What are the biggest challenges Christians in the region face?

There is a significant influx of Shiite Muslims to the region, which is having a big impact. This has to do with the role Shiite troops and militias played in the liberation of our towns and their return to control by the Iraqi government. This battle against ISIS, however, was a patriotic duty—it doesn’t mean these fighters can take over our territory now. Christians are afraid and lack confidence about the future, in part because of this evident greed.

Syriac Catholic chalice from Qaraqosh/Bakhdeda destroyed by a bullet. Symbol of what some extremists would like, the genocide of Christians in Iraq. 


The Shiite Shabak people are turning on us, saying we are their enemy! They are putting pressure on us to leave our region and towns. That would be a humanitarian disaster. In Bartella, the Shabak Shiites are completing a residential project of 25 acres; who will live there? It clearly means that there is a plan to bring in people from outside the region. Isn’t that a threat to the security of the region and to the Christian communities? We are very pessimistic about this project and we call on all concerned parties to intervene, because it threatens to change the demographics of the region.


Last week, an office of the Islamic Dawa Party opened in Bartella. What is the significance of this?

We do not know what the real motives are, but every Christian citizen is wondering why an Islamic party is setting up shop in an exclusively Christian Syriac region. I think the answer is clear; it is meant to cause unrest and destabilize the security situation to oust the remaining Christians and seize their land. That is what happened years ago in Iraq’s southern provinces and in the cities of Tikrit, Baghdad and Hillah. This is a very dangerous development. The headquarters were opened in Bartala, with an opening ceremony held in Qaraqosh, confirming their intention to open another branch for them there!


If there wasn’t a plan to threaten the Christian presence on the Nineveh Plains, why did the party have to open its doors in our area, while there are some 15 Muslim Shabak villages right next to us. Why wasn’t the Dawa Party office opened there? This will only attract other Islamic parties to come to our territory, threatening our destruction.


What do you fear will happen?

If Islamic parties keep up the pressure to bring about a population shift in the Christian regions and towns, and there is a lack of legal recourse and protection of the rights of Christians, many of our people will want to leave the country; Iraq will lose all of its Christians, and with it, our commitment to brotherhood and peaceful coexistence—the ancient and authentic legacy of our faith.


What must be done?

We call for international and national legal protection for our people and our towns—that is one of the most fundamental human rights. We also demand that the Iraqi state provide concrete guarantees and pledges to limit these abuses and violations of the human rights of Christians. In addition, we appeal to the Baghdad government to establish a security presence in non-Christian areas of the Nineveh Plains, so that Christian communities need not carry the burden of our protection. Only when these conditions and demands are met can Christians live with dignity, peace and security.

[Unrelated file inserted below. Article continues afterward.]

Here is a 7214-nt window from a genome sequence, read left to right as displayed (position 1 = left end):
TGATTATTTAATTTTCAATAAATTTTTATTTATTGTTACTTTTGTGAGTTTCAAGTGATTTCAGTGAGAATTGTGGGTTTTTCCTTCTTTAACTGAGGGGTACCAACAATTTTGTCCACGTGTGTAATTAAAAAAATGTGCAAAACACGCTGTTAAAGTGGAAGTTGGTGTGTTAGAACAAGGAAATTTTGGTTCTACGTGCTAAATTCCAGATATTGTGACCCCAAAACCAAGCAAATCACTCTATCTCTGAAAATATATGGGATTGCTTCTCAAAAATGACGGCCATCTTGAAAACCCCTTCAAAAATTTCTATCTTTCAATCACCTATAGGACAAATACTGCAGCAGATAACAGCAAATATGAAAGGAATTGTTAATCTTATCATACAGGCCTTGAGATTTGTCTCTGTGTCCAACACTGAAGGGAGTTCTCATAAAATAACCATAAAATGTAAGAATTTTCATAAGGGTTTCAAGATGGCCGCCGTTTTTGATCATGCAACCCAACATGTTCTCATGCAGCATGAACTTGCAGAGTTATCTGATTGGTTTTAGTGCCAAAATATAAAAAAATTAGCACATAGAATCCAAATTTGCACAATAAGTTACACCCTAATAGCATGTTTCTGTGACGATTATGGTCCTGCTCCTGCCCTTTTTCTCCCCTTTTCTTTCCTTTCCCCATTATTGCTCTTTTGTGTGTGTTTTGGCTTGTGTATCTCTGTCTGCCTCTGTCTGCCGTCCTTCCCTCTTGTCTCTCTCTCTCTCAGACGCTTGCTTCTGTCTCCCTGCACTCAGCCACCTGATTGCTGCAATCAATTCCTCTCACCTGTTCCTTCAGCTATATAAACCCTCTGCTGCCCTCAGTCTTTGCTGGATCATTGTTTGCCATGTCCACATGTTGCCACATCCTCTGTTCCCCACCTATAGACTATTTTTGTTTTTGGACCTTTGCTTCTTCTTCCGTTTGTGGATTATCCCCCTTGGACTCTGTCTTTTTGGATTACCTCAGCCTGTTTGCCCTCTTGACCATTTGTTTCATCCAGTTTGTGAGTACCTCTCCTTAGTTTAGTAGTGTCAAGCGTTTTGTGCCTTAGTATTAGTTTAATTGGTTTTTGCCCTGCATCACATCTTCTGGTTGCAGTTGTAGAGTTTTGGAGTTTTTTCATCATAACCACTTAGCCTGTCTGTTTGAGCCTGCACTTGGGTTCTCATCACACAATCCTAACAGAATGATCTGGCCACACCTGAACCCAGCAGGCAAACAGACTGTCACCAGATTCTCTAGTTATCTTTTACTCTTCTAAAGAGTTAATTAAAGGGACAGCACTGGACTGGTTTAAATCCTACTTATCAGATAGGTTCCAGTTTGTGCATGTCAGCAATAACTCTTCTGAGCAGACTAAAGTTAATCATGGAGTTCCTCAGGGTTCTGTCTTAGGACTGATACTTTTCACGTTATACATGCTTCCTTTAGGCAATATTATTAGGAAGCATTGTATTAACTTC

August 2017: Orthodox Mor Afrem Church in Mosul (Mossul) – damaged by ISIS.


What is your message to the West?

The first message is addressed to Christians. Tell the world that Christians are a model of peaceful coexistence, love and peace. Join hands with our Christian people in Iraq. Please listen to us and urge your governments to provide support for us to keep our hope alive and give us the confidence that we will be able to live safely in this country.

To Western governments, I say: help us for the sake of humanity, not for material gain. Do all that is in your power to help us and to encourage us to remain in our country.




The international Catholic pastoral charity and pontifical foundation ACN is currently working to encourage the return of the Christians to their former homes in Iraq. With its appeal for a “return to the roots,” ACN is closely involved in an extensive program to rebuild the homes and churches of the uprooted Christians from the Nineveh plains region, not far from the city of Mosul. And indeed with some success – for already around a third of the Christian exiles have now returned to their homes on the Nineveh plains.

August 2017, Qaraqosh: returning to their villages was not only tainted with joy for Christians seeing the damaged made by hate. 




Egypt: “Help our faithful to stay”, asks Coptic Pope

29.03.2018 in ACN Interview, By John Pontifex, egypt, International Catholic Charity Aid to the Church in Need, Julie Bourbeau, Middle East, Persecution of Christians

Coptic Pope: ‘Help our faithful to stay’

The head of the Coptic Orthodox Church has called on a Catholic charity to redouble its efforts to help Christians stay in the Middle East. Coptic Orthodox Pope Tawadros II made the plea at a meeting with Neville Kyrke-Smith, national director of Aid to the Church in Need (UK), during a visit to Egypt. Pope Tawadros said: “I would ask you please to support the presence of Christians in this land and in the Middle East.

“Christians are a vital presence – and a buffer in the Middle East between Sunnis and Shi‘as. “Please do not help the Christians to leave, but help them to stay.

Egypt, 22. March 2018
Neville Kyrke-Smith, National Director, Aid to the Church in Need (UK) and Coptic Orthodox Pope Tawadros II (© Aid to the Church in Need), during a visit to Egypt.